August 19, 2009

Marine air Starting to move in...

Marine air is starting to move along the coast..we should have a very weak marine push tonight...enough to cut the temps by 5-7F degrees tomorrow. The thermal trough is now moving over the mountains and an onshore pressure gradient has developed. Stratus is starting to push across the coast..and you can see this on an image I have never shown on this blog before...the fog product. By combining several infrared wavelengths observed by satellite we can see low clouds at night..take a look at the figure. See the whiter stuff on the coast..that's the low clouds. The latest surface chart below shows southwesterly and westerly flow pushing in around Hoquiam.
Low clouds may make it into the Strait and perhaps to Shelton and Olympia..but it should burn back rapidly in the morning. If today was a tad hot for you, tomorrow will be heaven.

If you want to see an extraordinary picture from the high resolution NASA MODIS satellite...look at this. You can clearly see massive amounts of smoke from the BC fires and the low clouds off the coast.

Finally, my kidding around with KING-5's hypesters should not be taken as a lack of respect for their weather personnel, which are really top rate. And lets face it, other stations partake in weather hype as well....although to be fair, none of them have ace Jim Forman, who is in a class by himself. And their segment on the heat wave tonight was quite reasonable. Sometime, perhaps after a few glasses of wine, I might blog about the TV weathercasters of our area, but the bottom line will be fairly unexciting..we have unusually good tv weather people in this market. But I better stop before I get into any more trouble.


  1. Oh, my goodness we always laugh at the weather folks! "Heat Wave 2009!" They are over the top but that is what sells in this world.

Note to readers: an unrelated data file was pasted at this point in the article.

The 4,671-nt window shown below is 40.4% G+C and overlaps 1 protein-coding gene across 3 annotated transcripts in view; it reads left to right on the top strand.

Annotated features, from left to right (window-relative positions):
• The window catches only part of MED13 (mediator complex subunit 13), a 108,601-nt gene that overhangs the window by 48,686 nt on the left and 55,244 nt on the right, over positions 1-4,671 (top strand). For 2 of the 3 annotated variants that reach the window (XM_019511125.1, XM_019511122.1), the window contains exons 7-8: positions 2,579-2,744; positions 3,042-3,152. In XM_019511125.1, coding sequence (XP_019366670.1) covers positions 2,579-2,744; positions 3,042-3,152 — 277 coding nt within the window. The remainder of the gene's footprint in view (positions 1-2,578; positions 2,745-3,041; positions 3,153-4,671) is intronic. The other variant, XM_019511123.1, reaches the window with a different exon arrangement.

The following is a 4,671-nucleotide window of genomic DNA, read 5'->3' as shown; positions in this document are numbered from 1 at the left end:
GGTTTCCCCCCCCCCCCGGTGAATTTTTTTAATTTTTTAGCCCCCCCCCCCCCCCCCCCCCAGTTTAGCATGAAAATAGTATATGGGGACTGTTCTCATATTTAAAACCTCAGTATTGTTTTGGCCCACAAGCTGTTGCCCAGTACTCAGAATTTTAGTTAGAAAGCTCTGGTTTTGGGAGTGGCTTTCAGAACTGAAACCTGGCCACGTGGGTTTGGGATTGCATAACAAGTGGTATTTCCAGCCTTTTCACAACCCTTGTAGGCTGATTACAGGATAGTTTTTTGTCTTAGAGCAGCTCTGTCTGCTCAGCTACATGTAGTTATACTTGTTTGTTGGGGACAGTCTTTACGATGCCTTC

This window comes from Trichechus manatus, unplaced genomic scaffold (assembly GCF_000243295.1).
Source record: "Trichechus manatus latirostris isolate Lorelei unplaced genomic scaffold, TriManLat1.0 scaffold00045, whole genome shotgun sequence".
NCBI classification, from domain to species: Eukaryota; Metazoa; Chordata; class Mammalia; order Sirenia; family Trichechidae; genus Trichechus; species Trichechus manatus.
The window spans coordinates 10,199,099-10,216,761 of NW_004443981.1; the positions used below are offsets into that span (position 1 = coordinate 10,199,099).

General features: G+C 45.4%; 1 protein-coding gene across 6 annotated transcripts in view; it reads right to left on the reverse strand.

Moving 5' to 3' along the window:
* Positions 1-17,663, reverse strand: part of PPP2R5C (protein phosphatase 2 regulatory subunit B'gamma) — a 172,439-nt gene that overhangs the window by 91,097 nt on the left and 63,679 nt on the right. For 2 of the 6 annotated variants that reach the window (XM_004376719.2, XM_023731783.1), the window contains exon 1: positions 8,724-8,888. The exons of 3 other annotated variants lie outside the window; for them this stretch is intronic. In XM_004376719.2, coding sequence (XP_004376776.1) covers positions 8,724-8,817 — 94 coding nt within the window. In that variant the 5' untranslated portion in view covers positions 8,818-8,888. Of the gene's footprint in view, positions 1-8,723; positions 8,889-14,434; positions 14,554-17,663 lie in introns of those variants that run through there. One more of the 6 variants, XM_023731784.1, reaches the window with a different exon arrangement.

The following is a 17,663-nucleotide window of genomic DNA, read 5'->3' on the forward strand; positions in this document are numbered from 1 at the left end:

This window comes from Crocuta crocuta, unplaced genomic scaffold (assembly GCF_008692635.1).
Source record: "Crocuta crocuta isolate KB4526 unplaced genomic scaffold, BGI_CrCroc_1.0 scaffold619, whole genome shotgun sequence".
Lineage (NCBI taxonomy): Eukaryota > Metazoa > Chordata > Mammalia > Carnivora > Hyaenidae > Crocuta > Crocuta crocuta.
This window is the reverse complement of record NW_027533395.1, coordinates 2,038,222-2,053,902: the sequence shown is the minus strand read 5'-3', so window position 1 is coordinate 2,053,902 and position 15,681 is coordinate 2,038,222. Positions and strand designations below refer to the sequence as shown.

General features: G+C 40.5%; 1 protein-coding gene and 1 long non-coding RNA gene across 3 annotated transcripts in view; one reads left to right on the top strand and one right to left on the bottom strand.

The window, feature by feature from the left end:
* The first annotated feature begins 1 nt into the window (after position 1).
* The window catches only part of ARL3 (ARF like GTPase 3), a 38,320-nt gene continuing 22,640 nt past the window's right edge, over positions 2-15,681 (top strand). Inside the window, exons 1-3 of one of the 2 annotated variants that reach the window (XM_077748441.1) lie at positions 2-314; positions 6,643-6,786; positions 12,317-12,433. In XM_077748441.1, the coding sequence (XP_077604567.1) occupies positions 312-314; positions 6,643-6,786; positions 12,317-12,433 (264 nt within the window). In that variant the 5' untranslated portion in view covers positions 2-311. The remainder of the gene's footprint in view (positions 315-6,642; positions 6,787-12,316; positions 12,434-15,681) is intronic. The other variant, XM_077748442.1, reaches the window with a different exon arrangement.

I am sad to see the clouds move in, but not everyone likes the heat.

  2. I've seen weatherpeople on TV in several countries, and they all do it, and we all experience it. However, the Weather Channel seems to really gear up for true disasters (and do a good job, it's their thing). And I do seem to detect the anchor's struggle to hide their glee, switching to on-the-scene reporters grasping palm trees, the hurricane 20 miles off-shore. This is action, man!

  3. It's 4:45 AM and my deck chairs are moving due to the rising winds off the Sound here on Case Inlet. The temp dropped another degree to 60.

    The smoke in BC was very apparent as I flew into Vancouver on Monday afternoon. Vancouver Island, the Olympics and everything south of about Bellingham was shrouded. I must say it was a little disappointing to me and the other passengers on that flight inbound from Germany. However, the sunset a little later as I flew into Seattle was pretty colorful!

  4. Cliff, with all that particulate in the atmosphere from the B.C. fires, and moisture coming in, is there any chance over the next several days of at least some drizzle for them to provide help to the fire fighters, or are the weather systems lacking in sufficient uplift to provide mixing and resulting condensation?

  5. Cliff, when do we usually start seeing much more persistent cloud cover, the kind of stuff that lasts for days at a time instead of hours?


  6. Hey, Cliff, my friend and I were discussing a phenomenon we both noticed in the afternoon on Monday--the sun shed PINK LIGHT through an overcast layer here in Bellevue. Neither of us had experienced this before and were struck by the strangeness. Can you (or any of your readers) explain? (Chinese copper smelter drift perhaps? Tongue-in-cheek....)